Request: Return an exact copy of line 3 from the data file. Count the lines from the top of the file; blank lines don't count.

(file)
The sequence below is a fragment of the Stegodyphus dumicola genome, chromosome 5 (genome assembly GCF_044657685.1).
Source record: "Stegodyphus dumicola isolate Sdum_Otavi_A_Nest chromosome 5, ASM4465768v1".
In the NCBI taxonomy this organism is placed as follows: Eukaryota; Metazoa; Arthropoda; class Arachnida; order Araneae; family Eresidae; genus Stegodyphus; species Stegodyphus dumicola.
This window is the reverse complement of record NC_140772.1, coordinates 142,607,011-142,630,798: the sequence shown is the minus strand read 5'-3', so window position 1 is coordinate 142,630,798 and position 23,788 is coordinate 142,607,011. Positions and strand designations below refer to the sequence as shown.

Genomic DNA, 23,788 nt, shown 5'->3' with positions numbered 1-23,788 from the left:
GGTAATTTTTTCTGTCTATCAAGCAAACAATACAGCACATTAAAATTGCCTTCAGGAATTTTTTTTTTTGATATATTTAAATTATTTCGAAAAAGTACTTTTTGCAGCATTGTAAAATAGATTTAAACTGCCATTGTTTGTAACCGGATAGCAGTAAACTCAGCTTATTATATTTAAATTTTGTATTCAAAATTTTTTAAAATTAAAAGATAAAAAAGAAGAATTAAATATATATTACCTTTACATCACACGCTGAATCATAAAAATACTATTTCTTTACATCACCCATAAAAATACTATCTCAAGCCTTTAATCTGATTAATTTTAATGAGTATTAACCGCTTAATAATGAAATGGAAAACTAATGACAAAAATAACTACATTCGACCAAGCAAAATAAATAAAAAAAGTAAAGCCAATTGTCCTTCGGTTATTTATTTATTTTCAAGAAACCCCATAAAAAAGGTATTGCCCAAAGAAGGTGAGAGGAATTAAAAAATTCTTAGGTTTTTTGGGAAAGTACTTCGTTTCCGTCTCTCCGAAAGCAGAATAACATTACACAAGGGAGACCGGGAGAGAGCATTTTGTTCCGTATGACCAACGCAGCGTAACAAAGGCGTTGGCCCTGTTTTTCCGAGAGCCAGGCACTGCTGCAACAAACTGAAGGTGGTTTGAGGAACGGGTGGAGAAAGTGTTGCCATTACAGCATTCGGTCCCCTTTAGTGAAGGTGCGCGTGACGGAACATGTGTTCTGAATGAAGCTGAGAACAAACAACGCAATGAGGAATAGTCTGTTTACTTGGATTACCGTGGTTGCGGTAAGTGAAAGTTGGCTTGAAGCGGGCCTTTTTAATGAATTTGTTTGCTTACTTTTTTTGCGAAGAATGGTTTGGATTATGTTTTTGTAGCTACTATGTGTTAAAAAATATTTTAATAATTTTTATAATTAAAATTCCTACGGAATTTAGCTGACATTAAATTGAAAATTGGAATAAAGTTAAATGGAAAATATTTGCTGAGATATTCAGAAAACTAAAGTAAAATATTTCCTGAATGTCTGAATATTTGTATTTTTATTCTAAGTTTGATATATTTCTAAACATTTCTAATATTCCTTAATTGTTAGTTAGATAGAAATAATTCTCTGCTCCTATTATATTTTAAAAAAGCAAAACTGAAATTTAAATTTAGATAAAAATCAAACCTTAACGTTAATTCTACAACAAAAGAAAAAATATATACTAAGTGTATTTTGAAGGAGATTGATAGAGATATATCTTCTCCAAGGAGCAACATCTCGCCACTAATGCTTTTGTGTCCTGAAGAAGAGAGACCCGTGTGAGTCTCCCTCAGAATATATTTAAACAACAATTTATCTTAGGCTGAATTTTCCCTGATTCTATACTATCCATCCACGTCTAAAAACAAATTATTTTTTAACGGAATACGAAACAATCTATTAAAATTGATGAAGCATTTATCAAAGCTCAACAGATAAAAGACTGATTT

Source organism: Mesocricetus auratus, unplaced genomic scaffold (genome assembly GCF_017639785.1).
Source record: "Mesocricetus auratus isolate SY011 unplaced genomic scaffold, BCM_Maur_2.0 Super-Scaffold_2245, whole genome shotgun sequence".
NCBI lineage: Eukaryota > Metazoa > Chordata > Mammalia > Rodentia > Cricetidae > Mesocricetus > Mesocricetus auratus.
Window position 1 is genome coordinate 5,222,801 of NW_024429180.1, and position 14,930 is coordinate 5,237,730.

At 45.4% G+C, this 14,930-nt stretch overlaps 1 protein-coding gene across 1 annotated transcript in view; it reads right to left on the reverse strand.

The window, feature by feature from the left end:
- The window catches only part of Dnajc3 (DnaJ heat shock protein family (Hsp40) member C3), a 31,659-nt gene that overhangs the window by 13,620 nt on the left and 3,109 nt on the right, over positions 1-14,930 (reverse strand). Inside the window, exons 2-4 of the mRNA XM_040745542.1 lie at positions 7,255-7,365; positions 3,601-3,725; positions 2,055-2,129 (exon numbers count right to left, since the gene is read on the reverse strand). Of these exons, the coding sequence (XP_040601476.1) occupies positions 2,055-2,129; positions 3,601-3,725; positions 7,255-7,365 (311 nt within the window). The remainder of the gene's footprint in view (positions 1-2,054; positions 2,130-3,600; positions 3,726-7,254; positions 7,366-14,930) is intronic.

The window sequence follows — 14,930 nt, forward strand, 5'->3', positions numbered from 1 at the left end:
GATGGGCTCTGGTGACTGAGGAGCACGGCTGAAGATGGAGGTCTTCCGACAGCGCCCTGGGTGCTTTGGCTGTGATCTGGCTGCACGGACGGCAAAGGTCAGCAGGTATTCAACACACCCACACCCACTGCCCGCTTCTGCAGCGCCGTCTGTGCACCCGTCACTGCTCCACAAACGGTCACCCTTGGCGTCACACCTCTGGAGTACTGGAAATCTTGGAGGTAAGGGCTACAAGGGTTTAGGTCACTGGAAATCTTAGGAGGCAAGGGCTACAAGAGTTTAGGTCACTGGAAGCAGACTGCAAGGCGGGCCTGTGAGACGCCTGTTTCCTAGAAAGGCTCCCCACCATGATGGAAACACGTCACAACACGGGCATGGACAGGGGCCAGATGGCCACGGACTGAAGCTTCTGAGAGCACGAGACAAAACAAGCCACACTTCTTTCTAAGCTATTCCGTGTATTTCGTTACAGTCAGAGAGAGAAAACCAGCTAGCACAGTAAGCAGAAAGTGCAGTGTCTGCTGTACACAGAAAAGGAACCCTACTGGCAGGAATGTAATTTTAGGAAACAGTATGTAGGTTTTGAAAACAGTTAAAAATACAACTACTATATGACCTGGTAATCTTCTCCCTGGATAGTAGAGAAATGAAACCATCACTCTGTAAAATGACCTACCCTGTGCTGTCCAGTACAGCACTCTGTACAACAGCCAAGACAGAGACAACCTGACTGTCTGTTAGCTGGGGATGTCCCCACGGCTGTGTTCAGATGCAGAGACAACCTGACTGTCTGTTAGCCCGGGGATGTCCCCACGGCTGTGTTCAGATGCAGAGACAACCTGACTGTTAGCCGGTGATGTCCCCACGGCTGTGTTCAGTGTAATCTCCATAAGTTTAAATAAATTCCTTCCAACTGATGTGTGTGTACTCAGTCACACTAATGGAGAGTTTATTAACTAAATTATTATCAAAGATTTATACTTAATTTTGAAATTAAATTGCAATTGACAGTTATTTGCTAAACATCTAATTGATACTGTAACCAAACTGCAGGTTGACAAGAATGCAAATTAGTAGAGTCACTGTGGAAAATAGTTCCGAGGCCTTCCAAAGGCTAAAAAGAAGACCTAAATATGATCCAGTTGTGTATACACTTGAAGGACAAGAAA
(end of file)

In the NCBI taxonomy this organism is placed as follows: Eukaryota; Metazoa; Arthropoda; class Arachnida; order Araneae; family Eresidae; genus Stegodyphus; species Stegodyphus dumicola.